The 50th anniversary of women’s arrival at Union features a year-long celebration of women and their contributions to the College, their communities and the world.
Mary K. (Carroll) Mahony '86 (Mary K. Carroll, professionally) majored in chemistry at Union before earning a Ph.D. in analytical chemistry from Indiana University, Bloomington. Now Union’s Dwane W. Crichton Professor of Chemistry, Mary also co-directs the College’s interdisciplinary Aerogel Lab, which investigates catalytic aerogels for automotive pollution mitigation and the use of aerogels for sustainable building applications. Mary is active in the American Chemical Society (ACS) and since 1998 has served as councilor of the Eastern New York ACS section. At the national level, she serves on the ACS Committee on Science and on the ACS Leadership Advisory Board. In 2016, Mary was recognized as an ACS Fellow. She is also chair of the Faculty Executive Committee at Union and sits on the College’s Planning & Priorities Committee. Mary enjoys spending time in the Adirondacks with her husband, Michael Mahony ’85, and daughters Anna Mahony ’20 and Emma Mahony ’21. Reading fiction has always been one of her main hobbies. Learn more about her here.
What are the most challenging and rewarding aspects of your career or volunteer activities?
I have a fabulous job, which affords me the freedom to choose what I study and how I contribute professionally. That’s both rewarding and challenging. Teaching is something that can never be perfected, experiments performed lead to additional questions, and with experience comes greater expectations for service on and off campus. It can be difficult to achieve balance. It’s extremely rewarding to work with Union students in the classroom (including laboratory classes) and in the research lab. On any given day, I learn new things – from a colleague, a student, an experiment, and/or the scientific literature.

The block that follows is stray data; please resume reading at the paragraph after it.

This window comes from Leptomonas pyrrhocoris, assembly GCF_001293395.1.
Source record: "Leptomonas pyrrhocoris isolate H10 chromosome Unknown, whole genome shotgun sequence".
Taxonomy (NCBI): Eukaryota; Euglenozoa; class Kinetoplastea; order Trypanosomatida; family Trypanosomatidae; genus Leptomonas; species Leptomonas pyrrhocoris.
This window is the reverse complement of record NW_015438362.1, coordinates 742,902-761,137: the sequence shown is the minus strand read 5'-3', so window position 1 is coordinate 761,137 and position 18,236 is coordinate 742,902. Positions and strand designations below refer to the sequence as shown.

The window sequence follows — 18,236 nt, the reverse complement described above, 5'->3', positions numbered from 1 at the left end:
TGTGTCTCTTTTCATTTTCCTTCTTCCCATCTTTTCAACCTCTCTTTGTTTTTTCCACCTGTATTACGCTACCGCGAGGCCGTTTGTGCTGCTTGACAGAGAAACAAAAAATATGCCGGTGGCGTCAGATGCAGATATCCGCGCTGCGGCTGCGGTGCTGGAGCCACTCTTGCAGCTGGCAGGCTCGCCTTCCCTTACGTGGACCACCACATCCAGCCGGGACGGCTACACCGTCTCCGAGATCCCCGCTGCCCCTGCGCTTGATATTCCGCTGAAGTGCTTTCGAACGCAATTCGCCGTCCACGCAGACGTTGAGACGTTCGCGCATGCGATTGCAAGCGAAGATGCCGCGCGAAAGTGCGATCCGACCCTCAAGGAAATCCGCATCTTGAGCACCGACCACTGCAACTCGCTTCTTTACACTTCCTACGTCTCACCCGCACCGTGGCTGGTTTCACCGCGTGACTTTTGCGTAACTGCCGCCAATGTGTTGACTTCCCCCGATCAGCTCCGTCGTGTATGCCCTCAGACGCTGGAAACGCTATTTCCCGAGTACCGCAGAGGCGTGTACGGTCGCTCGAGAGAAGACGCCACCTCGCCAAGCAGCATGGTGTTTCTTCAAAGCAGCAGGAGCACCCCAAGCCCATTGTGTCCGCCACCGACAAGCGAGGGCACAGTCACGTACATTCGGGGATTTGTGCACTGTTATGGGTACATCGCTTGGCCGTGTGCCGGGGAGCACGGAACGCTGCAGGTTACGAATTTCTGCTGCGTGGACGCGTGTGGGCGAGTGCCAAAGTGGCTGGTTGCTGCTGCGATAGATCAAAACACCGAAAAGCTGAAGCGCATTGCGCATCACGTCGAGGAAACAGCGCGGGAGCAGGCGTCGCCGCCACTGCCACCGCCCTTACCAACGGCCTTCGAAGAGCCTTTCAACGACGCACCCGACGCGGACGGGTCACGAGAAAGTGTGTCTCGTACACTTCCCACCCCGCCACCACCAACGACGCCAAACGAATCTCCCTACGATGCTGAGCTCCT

Who inspired/inspires you, both professionally and personally?
My family and my colleagues at Union. I come from a relatively large family that has a deep-seated commitment to education and social justice. And it’s simply a pleasure to work with (and be challenged by!) so many committed and talented staff and faculty members across campus.
What advice would you offer today’s women students, not just at Union, but across the country?
Go for it! Seek out and take advantage of opportunities to challenge yourself in classes, research experiences and internships, terms away from campus and extracurricular activities. Don’t be afraid to admit you don’t know something – ask questions! Cultivate professional relationships with mentors who can help you navigate college and serve as advisors (formal or informal) as you consider post-graduation plans.
What was your most formative experience at Union?
Engaging in undergraduate research in the laboratories of professors Les Hull and Tom Werner. I enjoyed my chemistry classes but had every intention of pursuing a career in environmental law. The experiences I had in the research lab convinced me to go to graduate school in analytical chemistry, instead. I found both the hands-on (practical) and conceptual aspects of scientific research to be highly stimulating and rewarding. Ultimately, this led me to pursue an academic career. Under Les Hull’s direction, I spent the summer after my sophomore year at Union analyzing water samples that Steve Bertman ’85 collected at the top of Whiteface Mountain. My senior thesis research in Tom Werner’s lab (and during the summer of 1985 in the lab Prof. Rudi Seitz, University of New Hampshire) focused on the development of luminescent chemical sensors, an area of research that I continued to pursue in graduate school and during my faculty career.